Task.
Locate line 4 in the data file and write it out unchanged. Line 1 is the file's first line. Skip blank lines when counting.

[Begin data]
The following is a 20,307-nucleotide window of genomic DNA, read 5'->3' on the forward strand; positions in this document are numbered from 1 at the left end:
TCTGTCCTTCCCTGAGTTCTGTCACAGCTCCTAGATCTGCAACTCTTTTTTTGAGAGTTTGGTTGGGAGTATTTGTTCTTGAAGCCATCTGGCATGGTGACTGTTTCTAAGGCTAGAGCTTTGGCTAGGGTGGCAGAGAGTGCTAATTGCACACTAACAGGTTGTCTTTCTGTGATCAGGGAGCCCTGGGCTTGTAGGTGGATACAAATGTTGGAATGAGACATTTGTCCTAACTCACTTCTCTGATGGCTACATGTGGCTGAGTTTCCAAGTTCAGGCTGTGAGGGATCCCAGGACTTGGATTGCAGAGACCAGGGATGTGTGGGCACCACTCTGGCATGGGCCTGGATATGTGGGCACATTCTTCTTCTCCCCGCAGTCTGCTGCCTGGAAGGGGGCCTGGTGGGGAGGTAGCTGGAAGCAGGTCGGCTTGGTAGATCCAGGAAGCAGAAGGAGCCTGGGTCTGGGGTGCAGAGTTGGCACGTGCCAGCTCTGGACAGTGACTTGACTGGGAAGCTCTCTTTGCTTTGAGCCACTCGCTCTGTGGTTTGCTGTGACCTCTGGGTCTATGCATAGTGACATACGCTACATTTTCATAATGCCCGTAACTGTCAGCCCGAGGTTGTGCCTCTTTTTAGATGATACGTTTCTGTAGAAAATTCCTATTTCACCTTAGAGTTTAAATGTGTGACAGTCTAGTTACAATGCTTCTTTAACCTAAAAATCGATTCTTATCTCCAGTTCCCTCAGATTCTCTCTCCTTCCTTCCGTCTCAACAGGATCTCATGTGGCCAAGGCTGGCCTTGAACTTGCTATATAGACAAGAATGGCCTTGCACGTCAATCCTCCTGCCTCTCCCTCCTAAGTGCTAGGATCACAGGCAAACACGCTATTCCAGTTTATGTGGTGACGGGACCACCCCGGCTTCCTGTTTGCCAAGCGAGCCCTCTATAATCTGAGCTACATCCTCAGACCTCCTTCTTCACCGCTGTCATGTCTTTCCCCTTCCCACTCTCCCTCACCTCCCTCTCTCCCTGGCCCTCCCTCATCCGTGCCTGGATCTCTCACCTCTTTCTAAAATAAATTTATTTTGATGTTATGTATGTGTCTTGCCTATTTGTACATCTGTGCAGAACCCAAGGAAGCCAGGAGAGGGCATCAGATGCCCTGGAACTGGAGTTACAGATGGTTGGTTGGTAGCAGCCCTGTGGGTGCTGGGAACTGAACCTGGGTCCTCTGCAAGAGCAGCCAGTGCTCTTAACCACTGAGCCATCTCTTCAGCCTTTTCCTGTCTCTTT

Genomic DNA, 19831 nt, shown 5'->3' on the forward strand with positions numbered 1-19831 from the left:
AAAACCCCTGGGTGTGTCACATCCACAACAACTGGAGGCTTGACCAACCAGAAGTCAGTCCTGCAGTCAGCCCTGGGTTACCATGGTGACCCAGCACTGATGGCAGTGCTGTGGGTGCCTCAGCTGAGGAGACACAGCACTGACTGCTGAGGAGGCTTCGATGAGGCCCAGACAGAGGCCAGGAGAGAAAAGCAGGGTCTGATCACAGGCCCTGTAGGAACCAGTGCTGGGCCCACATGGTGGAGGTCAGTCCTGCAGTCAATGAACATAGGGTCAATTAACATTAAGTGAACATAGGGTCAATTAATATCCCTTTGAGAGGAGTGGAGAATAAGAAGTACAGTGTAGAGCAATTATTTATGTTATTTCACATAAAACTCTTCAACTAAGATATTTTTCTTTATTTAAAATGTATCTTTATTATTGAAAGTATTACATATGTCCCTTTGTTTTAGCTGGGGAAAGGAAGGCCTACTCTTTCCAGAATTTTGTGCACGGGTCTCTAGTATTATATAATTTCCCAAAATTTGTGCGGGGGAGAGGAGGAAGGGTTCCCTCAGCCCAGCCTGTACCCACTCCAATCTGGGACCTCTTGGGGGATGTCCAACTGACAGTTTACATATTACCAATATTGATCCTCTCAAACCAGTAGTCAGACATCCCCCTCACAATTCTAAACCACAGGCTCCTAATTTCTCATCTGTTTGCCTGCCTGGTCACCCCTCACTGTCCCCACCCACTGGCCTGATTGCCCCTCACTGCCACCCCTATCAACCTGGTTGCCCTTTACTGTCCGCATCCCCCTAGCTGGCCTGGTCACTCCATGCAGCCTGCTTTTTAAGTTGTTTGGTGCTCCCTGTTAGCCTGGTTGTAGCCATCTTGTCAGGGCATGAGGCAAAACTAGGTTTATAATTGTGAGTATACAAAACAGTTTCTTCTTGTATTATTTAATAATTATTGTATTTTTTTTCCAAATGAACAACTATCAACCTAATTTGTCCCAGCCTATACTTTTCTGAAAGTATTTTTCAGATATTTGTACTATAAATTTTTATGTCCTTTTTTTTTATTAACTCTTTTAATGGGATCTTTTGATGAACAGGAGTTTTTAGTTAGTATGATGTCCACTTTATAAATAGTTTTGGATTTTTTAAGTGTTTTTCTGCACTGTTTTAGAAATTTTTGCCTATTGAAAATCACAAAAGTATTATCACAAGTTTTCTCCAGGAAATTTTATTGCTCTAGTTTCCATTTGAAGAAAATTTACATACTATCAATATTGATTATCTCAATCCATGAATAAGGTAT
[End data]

AAAACCCCTGGGTGTGTCACATCCACAACAACTGGAGGCTTGACCAACCAGAAGTCAGTCCTGCAGTCAGCCCTGGGTTACCATGGTGACCCAGCACTGATGGCAGTGCTGTGGGTGCCTCAGCTGAGGAGACACAGCACTGACTGCTGAGGAGGCTTCGATGAGGCCCAGACAGAGGCCAGGAGAGAAAAGCAGGGTCTGATCACAGGCCCTGTAGGAACCAGTGCTGGGCCCACATGGTGGAGGTCAGTCCTGCAGTCAATGAACATAGGGTCAATTAACATTAAGTGAACATAGGGTCAATTAATATCCCTTTGAGAGGAGTGGAGAATAAGAAGTACAGTGTAGAGCAATTATTTATGTTATTTCACATAAAACTCTTCAACTAAGATATTTTTCTTTATTTAAAATGTATCTTTATTATTGAAAGTATTACATATGTCCCTTTGTTTTAGCTGGGGAAAGGAAGGCCTACTCTTTCCAGAATTTTGTGCACGGGTCTCTAGTATTATATAATTTCCCAAAATTTGTGCGGGGGAGAGGAGGAAGGGTTCCCTCAGCCCAGCCTGTACCCACTCCAATCTGGGACCTCTTGGGGGATGTCCAACTGACAGTTTACATATTACCAATATTGATCCTCTCAAACCAGTAGTCAGACATCCCCCTCACAATTCTAAACCACAGGCTCCTAATTTCTCATCTGTTTGCCTGCCTGGTCACCCCTCACTGTCCCCACCCACTGGCCTGATTGCCCCTCACTGCCACCCCTATCAACCTGGTTGCCCTTTACTGTCCGCATCCCCCTAGCTGGCCTGGTCACTCCATGCAGCCTGCTTTTTAAGTTGTTTGGTGCTCCCTGTTAGCCTGGTTGTAGCCATCTTGTCAGGGCATGAGGCAAAACTAGGTTTATAATTGTGAGTATACAAAACAGTTTCTTCTTGTATTATTTAATAATTATTGTATTTTTTTTCCAAATGAACAACTATCAACCTAATTTGTCCCAGCCTATACTTTTCTGAAAGTATTTTTCAGATATTTGTACTATAAATTTTTATGTCCTTTTTTTTTATTAACTCTTTTAATGGGATCTTTTGATGAACAGGAGTTTTTAGTTAGTATGATGTCCACTTTATAAATAGTTTTGGATTTTTTAAGTGTTTTTCTGCACTGTTTTAGAAATTTTTGCCTATTGAAAATCACAAAAGTATTATCACAAGTTTTCTCCAGGAAATTTTATTGCTCTAGTTTCCATTTGAAGAAAATTTACATACTATCAATATTGATTATCTCAATCCATGAATAAGGTAT